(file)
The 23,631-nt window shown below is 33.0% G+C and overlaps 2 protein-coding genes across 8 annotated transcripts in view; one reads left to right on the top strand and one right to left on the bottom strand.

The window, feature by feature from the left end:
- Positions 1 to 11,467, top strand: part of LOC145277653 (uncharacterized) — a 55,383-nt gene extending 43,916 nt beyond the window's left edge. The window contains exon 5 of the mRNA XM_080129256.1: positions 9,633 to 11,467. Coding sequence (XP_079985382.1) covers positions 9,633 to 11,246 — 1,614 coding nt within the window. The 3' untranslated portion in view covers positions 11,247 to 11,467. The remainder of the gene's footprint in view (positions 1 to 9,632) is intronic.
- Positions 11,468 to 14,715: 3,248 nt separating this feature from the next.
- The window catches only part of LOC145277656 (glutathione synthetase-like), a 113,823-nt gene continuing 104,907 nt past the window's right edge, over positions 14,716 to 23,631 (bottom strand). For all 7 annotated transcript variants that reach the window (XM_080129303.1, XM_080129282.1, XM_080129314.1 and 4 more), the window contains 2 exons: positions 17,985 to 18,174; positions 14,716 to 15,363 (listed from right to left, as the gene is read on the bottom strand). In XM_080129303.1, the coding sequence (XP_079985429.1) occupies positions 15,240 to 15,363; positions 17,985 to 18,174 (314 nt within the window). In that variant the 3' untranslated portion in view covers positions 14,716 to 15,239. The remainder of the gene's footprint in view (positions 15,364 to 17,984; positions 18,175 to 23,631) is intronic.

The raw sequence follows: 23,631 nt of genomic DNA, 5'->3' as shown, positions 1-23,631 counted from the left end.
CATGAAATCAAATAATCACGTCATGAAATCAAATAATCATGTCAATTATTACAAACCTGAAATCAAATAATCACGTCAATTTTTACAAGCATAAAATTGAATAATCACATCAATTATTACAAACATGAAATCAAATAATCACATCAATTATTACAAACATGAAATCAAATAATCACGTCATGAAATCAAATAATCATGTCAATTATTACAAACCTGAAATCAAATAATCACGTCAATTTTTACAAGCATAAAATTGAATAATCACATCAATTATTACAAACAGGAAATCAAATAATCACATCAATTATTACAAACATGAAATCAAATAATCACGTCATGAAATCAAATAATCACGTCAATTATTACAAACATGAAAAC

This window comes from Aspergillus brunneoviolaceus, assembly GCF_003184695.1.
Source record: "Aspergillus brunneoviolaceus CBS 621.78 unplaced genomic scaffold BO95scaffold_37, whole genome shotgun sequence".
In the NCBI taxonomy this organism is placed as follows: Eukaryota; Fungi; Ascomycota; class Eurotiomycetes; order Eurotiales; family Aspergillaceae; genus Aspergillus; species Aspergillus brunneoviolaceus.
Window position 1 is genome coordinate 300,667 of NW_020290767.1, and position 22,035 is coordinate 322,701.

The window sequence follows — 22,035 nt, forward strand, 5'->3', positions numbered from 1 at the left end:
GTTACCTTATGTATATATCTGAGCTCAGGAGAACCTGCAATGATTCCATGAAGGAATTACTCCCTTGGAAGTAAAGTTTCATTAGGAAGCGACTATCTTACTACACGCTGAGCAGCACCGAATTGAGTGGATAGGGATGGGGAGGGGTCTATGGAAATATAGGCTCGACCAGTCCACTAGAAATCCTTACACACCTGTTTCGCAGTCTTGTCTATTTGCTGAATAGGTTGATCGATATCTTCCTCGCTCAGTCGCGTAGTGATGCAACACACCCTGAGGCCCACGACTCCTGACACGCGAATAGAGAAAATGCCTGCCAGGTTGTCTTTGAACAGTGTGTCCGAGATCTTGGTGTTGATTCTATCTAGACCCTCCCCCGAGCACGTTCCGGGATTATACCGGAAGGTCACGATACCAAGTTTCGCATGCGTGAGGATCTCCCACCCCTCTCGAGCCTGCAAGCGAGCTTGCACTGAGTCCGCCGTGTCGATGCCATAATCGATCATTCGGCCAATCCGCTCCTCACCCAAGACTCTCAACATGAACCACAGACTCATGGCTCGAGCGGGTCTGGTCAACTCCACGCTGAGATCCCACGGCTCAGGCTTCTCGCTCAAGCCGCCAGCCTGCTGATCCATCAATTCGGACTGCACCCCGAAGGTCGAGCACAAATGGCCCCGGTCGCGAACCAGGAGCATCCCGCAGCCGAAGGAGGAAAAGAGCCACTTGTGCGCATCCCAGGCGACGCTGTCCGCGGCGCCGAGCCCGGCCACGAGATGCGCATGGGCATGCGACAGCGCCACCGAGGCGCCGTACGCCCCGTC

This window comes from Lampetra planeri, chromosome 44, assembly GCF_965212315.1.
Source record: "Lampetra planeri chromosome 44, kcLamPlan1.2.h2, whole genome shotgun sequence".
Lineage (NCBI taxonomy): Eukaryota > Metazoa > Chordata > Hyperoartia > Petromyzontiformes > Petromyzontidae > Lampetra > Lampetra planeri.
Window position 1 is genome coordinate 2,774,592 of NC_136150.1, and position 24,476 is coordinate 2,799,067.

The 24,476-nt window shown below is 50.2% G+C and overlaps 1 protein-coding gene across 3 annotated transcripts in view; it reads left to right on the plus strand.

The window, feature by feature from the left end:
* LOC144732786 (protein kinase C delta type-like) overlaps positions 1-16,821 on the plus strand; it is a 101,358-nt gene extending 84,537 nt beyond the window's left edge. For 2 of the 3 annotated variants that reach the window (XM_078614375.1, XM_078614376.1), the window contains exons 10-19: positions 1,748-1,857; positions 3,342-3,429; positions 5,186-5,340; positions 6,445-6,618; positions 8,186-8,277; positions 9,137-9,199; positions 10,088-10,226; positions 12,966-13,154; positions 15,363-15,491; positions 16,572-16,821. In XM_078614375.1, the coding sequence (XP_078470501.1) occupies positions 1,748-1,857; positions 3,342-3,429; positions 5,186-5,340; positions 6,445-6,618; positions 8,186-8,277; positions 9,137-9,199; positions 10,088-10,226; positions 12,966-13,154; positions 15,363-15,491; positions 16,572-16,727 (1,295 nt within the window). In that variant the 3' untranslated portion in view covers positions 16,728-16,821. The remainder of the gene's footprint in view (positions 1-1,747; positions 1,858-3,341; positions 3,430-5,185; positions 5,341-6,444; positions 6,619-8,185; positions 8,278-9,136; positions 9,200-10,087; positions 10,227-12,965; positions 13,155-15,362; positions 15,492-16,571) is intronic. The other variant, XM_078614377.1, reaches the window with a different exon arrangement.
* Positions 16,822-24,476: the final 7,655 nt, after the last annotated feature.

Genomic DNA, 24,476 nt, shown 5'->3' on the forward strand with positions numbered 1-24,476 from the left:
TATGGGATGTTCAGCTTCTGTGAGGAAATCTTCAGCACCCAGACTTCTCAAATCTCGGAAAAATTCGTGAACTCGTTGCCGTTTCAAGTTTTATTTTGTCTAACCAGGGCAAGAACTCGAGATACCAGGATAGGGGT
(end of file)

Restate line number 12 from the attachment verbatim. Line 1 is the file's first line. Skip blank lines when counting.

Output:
The window sequence follows — 22,035 nt, forward strand, 5'->3', positions numbered from 1 at the left end: